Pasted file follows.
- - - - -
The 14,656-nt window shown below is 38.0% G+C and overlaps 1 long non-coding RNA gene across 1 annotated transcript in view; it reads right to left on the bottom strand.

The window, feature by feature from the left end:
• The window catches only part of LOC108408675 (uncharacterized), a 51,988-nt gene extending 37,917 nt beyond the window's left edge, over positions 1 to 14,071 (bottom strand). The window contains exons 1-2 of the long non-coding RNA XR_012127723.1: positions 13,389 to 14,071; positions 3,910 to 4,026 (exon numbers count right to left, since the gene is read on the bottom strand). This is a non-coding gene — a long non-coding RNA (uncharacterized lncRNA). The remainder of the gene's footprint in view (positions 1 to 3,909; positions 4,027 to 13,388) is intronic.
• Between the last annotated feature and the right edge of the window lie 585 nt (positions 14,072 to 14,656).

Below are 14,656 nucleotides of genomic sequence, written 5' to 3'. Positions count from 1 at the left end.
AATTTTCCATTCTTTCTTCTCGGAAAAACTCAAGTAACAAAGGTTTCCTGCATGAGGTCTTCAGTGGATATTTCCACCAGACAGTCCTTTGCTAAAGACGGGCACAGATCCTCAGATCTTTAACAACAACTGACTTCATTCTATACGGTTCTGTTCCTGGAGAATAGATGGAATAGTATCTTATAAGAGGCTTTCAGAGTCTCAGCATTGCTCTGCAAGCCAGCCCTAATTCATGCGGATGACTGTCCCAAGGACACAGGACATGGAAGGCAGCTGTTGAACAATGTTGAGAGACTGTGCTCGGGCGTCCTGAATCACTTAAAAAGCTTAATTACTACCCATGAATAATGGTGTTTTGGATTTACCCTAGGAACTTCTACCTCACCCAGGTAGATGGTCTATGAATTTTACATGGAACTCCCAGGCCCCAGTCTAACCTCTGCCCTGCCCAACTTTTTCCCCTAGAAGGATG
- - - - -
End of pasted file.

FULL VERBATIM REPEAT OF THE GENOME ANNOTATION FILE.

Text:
The 14,656-nt window shown below is 38.0% G+C and overlaps 1 long non-coding RNA gene across 1 annotated transcript in view; it reads right to left on the bottom strand.

The window, feature by feature from the left end:
• The window catches only part of LOC108408675 (uncharacterized), a 51,988-nt gene extending 37,917 nt beyond the window's left edge, over positions 1 to 14,071 (bottom strand). The window contains exons 1-2 of the long non-coding RNA XR_012127723.1: positions 13,389 to 14,071; positions 3,910 to 4,026 (exon numbers count right to left, since the gene is read on the bottom strand). This is a non-coding gene — a long non-coding RNA (uncharacterized lncRNA). The remainder of the gene's footprint in view (positions 1 to 3,909; positions 4,027 to 13,388) is intronic.
• Between the last annotated feature and the right edge of the window lie 585 nt (positions 14,072 to 14,656).

Below are 14,656 nucleotides of genomic sequence, written 5' to 3'. Positions count from 1 at the left end.
AATTTTCCATTCTTTCTTCTCGGAAAAACTCAAGTAACAAAGGTTTCCTGCATGAGGTCTTCAGTGGATATTTCCACCAGACAGTCCTTTGCTAAAGACGGGCACAGATCCTCAGATCTTTAACAACAACTGACTTCATTCTATACGGTTCTGTTCCTGGAGAATAGATGGAATAGTATCTTATAAGAGGCTTTCAGAGTCTCAGCATTGCTCTGCAAGCCAGCCCTAATTCATGCGGATGACTGTCCCAAGGACACAGGACATGGAAGGCAGCTGTTGAACAATGTTGAGAGACTGTGCTCGGGCGTCCTGAATCACTTAAAAAGCTTAATTACTACCCATGAATAATGGTGTTTTGGATTTACCCTAGGAACTTCTACCTCACCCAGGTAGATGGTCTATGAATTTTACATGGAACTCCCAGGCCCCAGTCTAACCTCTGCCCTGCCCAACTTTTTCCCCTAGAAGGATG